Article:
Here’s a first swipe at my set for tomorrow. It’ll be cleaned up in terms of verbosity. These are the ideas for what I want to share in an almost entirely new set of jokes… finally.
Let me know if you have any suggestions.
I’ve been thinking a lot lately about what bipolar, schizoaffective disorder, ptsd, binge drinking, and everything else mental health related has meant in my life. Looking back on my earliest, undiagnosed years of dealing with this stuff, it’s more than apparent that something happened to my confidence, my self-worth, and my sense of having any control over my life in any way. I was robbed of every last bit of confidence, self-worth, and control, and I was sure it would never end.
It was like the time I told my pet hamster she would never be able to stop running on her exercise wheel ever again… which I ensured by running a 60 gigawatt current through the steel plate floor of her cage.
It’s empowerment. That’s the word I like to use. Empowerment. And bipolar, ptsd, binge drinking, and everything else robbed me of empowerment.
Let me give you an example or two of what these mental health issues have looked like for me. On the manic end, (Big Mac In Training story) and (driving to Nova Scotia in three and a half days and only turning around because there were no more roads that went any farther north),
and on the depressive end (loss of college career, failed relationships, alienating friends):
After enough years of living through being fired from job after job, and suffering through the nightmare of my divorce, I was fed up with the whole ordeal. I needed to take charge of this. I needed to take back my empowerment. And one soggy monsoon afternoon, I came up with the best solution every in the entire history of ever.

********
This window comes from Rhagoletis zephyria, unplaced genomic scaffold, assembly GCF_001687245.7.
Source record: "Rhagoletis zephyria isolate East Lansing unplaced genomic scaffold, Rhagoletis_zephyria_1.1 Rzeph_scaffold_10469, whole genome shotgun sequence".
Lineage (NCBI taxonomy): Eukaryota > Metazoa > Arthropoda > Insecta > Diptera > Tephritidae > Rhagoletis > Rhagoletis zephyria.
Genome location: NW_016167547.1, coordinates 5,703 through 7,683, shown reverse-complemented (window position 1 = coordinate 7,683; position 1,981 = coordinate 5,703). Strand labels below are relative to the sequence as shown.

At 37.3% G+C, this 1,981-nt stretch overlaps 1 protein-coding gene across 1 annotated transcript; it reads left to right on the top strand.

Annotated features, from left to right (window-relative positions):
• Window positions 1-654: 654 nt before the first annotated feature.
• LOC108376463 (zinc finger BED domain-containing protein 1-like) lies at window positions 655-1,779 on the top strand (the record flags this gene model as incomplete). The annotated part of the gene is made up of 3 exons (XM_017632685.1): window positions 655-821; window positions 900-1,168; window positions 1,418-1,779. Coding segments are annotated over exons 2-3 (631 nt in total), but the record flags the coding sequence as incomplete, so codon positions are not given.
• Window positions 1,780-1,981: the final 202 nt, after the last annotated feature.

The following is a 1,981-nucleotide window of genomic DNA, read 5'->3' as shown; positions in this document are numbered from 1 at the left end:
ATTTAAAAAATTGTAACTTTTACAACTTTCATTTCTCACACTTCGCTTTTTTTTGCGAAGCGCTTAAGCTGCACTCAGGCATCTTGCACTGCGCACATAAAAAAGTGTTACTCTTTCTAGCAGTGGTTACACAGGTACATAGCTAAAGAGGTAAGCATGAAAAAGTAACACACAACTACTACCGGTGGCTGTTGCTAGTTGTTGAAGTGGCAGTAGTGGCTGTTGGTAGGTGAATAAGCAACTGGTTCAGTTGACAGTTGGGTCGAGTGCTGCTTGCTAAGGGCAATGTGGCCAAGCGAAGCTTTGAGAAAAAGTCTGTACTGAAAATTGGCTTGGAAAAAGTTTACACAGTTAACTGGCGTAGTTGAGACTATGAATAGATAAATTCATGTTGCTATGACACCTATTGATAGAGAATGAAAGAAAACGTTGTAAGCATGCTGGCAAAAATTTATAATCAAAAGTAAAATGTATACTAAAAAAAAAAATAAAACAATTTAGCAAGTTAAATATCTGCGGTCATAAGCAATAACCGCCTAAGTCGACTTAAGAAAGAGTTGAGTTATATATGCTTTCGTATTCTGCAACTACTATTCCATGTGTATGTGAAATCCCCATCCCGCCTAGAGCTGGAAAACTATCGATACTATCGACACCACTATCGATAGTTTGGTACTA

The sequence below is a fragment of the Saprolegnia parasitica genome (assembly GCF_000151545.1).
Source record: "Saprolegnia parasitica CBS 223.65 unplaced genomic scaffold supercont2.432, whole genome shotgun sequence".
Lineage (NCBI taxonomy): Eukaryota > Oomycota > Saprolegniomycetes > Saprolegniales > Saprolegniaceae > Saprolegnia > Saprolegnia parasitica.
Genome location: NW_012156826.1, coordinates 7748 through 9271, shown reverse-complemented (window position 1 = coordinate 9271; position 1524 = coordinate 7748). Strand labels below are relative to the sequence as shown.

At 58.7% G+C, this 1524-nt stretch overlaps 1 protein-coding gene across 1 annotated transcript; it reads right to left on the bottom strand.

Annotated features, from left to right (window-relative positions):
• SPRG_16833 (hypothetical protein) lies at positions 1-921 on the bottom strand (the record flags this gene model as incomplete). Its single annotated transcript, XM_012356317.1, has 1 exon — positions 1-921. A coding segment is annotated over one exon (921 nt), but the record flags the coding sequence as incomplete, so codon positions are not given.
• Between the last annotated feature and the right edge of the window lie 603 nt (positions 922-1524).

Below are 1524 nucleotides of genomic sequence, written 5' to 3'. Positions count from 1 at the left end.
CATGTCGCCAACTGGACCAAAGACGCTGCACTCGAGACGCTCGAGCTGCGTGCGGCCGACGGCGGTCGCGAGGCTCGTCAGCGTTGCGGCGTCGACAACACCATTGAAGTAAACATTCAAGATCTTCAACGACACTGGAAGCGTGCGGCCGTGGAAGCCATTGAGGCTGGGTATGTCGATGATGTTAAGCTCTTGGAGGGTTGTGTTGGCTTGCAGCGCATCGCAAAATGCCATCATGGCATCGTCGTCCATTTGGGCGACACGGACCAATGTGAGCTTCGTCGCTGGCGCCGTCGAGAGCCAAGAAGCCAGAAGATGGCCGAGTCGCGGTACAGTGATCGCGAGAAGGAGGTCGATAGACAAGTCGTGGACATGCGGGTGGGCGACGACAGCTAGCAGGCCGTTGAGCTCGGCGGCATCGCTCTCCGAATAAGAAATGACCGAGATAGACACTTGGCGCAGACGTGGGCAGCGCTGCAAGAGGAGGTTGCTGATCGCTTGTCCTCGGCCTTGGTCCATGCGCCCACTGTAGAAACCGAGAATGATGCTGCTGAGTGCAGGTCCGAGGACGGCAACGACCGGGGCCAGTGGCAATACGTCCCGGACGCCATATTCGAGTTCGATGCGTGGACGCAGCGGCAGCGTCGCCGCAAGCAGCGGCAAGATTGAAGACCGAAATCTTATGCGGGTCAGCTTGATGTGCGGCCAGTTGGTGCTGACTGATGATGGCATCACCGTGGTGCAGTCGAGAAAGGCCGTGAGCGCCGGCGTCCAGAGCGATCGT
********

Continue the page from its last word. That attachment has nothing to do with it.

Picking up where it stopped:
What did I do to re-empower myself? I stripped down to the birthday suit, climbed up on the pitched roof of my house, facing the whole street in view of every neighbor fortunate enough to step outside and see me. Upon this roof, I was lying stark naked with torrential monsoon rain dumping onto my adonis-like figure.
When the cops eventually were called and arrived, they asked me, “What are you doing, sir?”
My reply? “I’m letting the monsoon rain wash my mental illness away.”
Well, it turns out that there was a cleansing of a sort. Washed away was not my mental illness, but rather the respect of my neighbor’s, any lingering dignity, and any chance the district court would ever let me own a ladder again.
Right. One thing public speakers are taught (to empower themselves) is to “envision everyone in the audience is naked.” Psych your mind. Now every one of you is being forced to envision me naked. You’re welcome.
So, that wasn’t the healthiest way of approaching re-empowerment. However, it was definitely a proactive step in my recovery journey, and it really did set me on the path of “I’m not giving up on life. Watch out, here I come!” It was a good step forward, regardless of how many neighbors were traumatized and have to seek psychiatric help themselves now.
Let me share a handful of things I’ve done to re-empower myself that have been healthy, positive, and successful. These might seem like such small, tiny things, but they were essential in getting me to this place where I’m able to stand here and tell horrible jokes.